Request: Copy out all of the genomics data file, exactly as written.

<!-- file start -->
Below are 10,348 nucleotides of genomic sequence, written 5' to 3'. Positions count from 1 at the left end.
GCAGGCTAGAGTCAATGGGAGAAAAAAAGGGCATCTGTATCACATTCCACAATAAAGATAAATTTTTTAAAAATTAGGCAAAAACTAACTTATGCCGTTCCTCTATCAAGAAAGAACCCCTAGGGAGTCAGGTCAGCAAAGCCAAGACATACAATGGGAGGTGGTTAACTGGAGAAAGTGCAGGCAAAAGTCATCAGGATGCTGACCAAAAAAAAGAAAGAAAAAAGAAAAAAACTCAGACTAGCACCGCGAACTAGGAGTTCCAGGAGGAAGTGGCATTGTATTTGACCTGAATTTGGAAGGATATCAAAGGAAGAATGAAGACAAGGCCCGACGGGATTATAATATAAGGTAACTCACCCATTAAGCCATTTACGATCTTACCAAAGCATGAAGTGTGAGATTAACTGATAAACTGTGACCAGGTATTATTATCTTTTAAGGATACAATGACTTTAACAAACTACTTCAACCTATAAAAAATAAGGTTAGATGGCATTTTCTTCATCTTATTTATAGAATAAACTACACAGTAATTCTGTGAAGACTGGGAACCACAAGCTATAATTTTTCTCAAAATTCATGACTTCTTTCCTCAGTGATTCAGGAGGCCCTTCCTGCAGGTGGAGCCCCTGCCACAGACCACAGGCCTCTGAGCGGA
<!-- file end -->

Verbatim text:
Below are 10,348 nucleotides of genomic sequence, written 5' to 3'. Positions count from 1 at the left end.
GCAGGCTAGAGTCAATGGGAGAAAAAAAGGGCATCTGTATCACATTCCACAATAAAGATAAATTTTTTAAAAATTAGGCAAAAACTAACTTATGCCGTTCCTCTATCAAGAAAGAACCCCTAGGGAGTCAGGTCAGCAAAGCCAAGACATACAATGGGAGGTGGTTAACTGGAGAAAGTGCAGGCAAAAGTCATCAGGATGCTGACCAAAAAAAAGAAAGAAAAAAGAAAAAAACTCAGACTAGCACCGCGAACTAGGAGTTCCAGGAGGAAGTGGCATTGTATTTGACCTGAATTTGGAAGGATATCAAAGGAAGAATGAAGACAAGGCCCGACGGGATTATAATATAAGGTAACTCACCCATTAAGCCATTTACGATCTTACCAAAGCATGAAGTGTGAGATTAACTGATAAACTGTGACCAGGTATTATTATCTTTTAAGGATACAATGACTTTAACAAACTACTTCAACCTATAAAAAATAAGGTTAGATGGCATTTTCTTCATCTTATTTATAGAATAAACTACACAGTAATTCTGTGAAGACTGGGAACCACAAGCTATAATTTTTCTCAAAATTCATGACTTCTTTCCTCAGTGATTCAGGAGGCCCTTCCTGCAGGTGGAGCCCCTGCCACAGACCACAGGCCTCTGAGCGGA